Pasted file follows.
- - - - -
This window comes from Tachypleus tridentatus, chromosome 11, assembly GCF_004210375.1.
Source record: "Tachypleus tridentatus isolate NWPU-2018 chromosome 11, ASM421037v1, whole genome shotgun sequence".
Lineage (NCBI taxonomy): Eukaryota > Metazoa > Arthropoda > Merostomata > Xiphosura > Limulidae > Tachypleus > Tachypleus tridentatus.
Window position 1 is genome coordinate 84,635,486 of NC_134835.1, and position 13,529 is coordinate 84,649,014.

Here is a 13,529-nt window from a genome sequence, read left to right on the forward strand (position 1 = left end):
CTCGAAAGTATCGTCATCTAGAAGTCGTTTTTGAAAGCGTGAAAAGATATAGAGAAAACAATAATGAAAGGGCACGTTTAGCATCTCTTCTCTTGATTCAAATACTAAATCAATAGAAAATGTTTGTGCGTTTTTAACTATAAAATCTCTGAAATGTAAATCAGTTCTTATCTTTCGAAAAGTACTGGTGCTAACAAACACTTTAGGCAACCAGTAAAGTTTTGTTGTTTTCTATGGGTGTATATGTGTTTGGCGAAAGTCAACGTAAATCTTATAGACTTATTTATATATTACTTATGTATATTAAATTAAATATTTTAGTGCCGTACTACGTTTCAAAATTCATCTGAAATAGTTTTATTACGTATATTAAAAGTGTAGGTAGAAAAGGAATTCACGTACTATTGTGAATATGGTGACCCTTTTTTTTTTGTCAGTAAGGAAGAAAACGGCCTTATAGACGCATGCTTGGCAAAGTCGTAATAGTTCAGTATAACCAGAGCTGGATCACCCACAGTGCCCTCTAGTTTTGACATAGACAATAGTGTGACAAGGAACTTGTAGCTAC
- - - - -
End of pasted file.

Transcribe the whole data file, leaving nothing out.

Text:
This window comes from Tachypleus tridentatus, chromosome 11, assembly GCF_004210375.1.
Source record: "Tachypleus tridentatus isolate NWPU-2018 chromosome 11, ASM421037v1, whole genome shotgun sequence".
Lineage (NCBI taxonomy): Eukaryota > Metazoa > Arthropoda > Merostomata > Xiphosura > Limulidae > Tachypleus > Tachypleus tridentatus.
Window position 1 is genome coordinate 84,635,486 of NC_134835.1, and position 13,529 is coordinate 84,649,014.

Here is a 13,529-nt window from a genome sequence, read left to right on the forward strand (position 1 = left end):
CTCGAAAGTATCGTCATCTAGAAGTCGTTTTTGAAAGCGTGAAAAGATATAGAGAAAACAATAATGAAAGGGCACGTTTAGCATCTCTTCTCTTGATTCAAATACTAAATCAATAGAAAATGTTTGTGCGTTTTTAACTATAAAATCTCTGAAATGTAAATCAGTTCTTATCTTTCGAAAAGTACTGGTGCTAACAAACACTTTAGGCAACCAGTAAAGTTTTGTTGTTTTCTATGGGTGTATATGTGTTTGGCGAAAGTCAACGTAAATCTTATAGACTTATTTATATATTACTTATGTATATTAAATTAAATATTTTAGTGCCGTACTACGTTTCAAAATTCATCTGAAATAGTTTTATTACGTATATTAAAAGTGTAGGTAGAAAAGGAATTCACGTACTATTGTGAATATGGTGACCCTTTTTTTTTTGTCAGTAAGGAAGAAAACGGCCTTATAGACGCATGCTTGGCAAAGTCGTAATAGTTCAGTATAACCAGAGCTGGATCACCCACAGTGCCCTCTAGTTTTGACATAGACAATAGTGTGACAAGGAACTTGTAGCTAC